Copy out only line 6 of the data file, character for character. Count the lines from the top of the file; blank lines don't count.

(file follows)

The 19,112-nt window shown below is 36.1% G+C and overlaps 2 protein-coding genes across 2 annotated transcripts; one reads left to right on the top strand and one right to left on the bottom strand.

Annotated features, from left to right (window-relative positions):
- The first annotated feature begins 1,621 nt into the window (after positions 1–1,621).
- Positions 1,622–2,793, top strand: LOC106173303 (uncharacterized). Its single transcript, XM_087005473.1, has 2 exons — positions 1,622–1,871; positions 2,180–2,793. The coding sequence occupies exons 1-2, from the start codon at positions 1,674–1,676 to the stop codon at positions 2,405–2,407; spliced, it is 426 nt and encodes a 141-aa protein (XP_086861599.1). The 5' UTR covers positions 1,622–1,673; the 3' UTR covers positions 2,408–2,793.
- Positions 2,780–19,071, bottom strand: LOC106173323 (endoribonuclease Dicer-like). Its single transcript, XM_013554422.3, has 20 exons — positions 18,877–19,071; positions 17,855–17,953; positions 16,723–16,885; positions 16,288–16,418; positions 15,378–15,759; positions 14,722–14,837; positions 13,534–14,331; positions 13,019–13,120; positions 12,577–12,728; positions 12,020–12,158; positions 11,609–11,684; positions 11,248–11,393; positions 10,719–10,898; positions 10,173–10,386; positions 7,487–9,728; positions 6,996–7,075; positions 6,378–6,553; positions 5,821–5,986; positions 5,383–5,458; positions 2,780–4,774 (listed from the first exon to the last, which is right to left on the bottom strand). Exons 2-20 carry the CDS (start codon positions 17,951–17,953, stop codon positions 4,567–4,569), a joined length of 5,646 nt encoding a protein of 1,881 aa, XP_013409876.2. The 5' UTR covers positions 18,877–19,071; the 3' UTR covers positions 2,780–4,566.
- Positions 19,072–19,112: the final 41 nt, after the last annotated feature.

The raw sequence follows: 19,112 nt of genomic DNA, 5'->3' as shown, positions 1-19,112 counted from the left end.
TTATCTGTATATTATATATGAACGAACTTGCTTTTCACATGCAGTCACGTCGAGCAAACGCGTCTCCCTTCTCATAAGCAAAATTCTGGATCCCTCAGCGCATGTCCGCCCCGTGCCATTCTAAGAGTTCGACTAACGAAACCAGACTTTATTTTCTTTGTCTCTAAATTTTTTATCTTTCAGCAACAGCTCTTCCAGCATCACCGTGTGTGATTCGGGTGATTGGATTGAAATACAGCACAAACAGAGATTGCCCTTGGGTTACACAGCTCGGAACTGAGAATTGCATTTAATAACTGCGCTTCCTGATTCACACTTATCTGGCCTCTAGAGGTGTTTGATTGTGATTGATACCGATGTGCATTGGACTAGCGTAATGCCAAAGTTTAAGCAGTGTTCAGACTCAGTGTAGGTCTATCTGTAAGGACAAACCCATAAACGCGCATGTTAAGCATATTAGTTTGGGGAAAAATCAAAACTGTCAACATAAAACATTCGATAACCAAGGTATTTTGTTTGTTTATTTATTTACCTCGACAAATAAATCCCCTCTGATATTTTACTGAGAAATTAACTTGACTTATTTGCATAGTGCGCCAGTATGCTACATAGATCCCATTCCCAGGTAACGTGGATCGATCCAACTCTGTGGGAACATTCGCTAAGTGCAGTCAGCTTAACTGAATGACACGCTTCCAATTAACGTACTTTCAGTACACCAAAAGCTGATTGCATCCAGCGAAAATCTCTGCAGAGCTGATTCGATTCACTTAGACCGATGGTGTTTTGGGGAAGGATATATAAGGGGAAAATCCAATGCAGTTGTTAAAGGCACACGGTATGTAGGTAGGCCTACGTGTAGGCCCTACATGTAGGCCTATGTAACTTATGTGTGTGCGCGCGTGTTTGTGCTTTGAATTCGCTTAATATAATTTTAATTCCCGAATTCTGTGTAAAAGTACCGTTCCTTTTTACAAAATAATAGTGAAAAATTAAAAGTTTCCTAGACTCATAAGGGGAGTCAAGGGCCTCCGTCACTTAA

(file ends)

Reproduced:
- Positions 19,072–19,112: the final 41 nt, after the last annotated feature.